His is a cautionary tale.
Two years ago, Bill Casey objected to his government’s budget—something to do with an obscure agreement with some obscure East Coast province or another. He voted against that budget in the House of Commons and was subsequently told to go sit on the other side of the House where his poor example would be less likely to influence the sorts of impressionable government backbenchers who might be tempted by the notion of free will.
Stubborn to the end, Casey ran for reelection this past fall. So shamed by their duly elected representative’s refusal to put Parliamentary tradition and partisan allegiance ahead of personal conviction, the people of Cumberland-Colchester-Musquodoboit Valley publicly admonished the partyless Casey with 5,000 more votes than he’d received as a Conservative in 2006. And so scolded, Casey quickly announced he would soon retire from federal politics, resigned to returning to his obscure East Coast province to live out his life as a mere folk hero. Or possibly run for premier.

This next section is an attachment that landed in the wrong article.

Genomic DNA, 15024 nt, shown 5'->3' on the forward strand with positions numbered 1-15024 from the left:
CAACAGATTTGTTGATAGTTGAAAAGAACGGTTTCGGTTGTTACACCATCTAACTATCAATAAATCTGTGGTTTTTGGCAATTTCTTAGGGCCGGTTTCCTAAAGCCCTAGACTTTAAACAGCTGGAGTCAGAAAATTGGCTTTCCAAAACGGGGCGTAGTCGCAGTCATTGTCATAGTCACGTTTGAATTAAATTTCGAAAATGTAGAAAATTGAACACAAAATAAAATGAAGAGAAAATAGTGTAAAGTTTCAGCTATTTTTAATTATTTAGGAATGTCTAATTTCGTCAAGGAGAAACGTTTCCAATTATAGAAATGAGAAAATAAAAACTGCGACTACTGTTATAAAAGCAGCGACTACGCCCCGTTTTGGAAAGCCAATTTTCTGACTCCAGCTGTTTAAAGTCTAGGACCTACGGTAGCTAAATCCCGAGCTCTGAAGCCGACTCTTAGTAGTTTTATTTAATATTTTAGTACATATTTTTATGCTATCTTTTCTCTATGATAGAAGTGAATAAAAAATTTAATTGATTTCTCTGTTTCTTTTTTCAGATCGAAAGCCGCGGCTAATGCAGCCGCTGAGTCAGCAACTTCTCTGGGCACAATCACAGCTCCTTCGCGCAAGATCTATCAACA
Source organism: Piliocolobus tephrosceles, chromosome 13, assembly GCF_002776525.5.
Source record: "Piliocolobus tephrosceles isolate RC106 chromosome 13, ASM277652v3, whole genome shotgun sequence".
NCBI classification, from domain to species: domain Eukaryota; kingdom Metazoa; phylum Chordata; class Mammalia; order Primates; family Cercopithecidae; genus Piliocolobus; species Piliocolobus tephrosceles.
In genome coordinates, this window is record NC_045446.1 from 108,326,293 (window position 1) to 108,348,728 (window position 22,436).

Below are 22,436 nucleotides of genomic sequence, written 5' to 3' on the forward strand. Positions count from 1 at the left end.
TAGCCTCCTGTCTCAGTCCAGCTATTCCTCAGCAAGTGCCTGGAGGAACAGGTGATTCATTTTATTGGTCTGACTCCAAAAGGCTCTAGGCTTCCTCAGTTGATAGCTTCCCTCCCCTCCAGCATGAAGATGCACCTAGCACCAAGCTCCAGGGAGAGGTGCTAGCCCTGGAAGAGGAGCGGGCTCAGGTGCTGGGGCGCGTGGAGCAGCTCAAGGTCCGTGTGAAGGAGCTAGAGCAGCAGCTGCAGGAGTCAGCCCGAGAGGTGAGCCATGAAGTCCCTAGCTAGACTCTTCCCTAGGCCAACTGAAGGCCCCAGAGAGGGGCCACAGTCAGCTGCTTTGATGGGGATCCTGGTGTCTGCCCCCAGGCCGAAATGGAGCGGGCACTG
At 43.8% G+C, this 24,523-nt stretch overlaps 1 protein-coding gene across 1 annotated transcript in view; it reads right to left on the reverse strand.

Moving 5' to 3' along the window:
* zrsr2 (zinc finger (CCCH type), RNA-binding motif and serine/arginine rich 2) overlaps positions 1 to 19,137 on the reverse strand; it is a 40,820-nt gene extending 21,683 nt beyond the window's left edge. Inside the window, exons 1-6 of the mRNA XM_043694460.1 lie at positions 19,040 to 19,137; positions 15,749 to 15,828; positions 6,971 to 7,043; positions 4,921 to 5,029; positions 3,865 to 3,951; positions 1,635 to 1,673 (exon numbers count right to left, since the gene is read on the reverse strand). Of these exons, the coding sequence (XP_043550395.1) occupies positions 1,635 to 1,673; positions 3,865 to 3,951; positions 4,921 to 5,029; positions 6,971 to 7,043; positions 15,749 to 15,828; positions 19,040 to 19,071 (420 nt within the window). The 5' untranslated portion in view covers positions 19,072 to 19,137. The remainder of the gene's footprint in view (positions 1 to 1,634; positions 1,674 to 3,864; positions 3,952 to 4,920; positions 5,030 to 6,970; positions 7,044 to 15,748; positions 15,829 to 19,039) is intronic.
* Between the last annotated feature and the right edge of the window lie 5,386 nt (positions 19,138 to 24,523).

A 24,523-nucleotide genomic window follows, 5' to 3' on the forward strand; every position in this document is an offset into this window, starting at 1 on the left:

For sure, the Newfoundland Four—Siobhan Coady, Scott Andrews, Judy Foote and Scott Simms; three of them rookies, the other just very short—may be full of righteous indignation now. They may think they are doing what they should.
But, rest assured, the good people of this country take their three-line whip votes and caucus loyalty very seriously. And no attempt to undermine the historical foundations of our democracy goes unnoticed.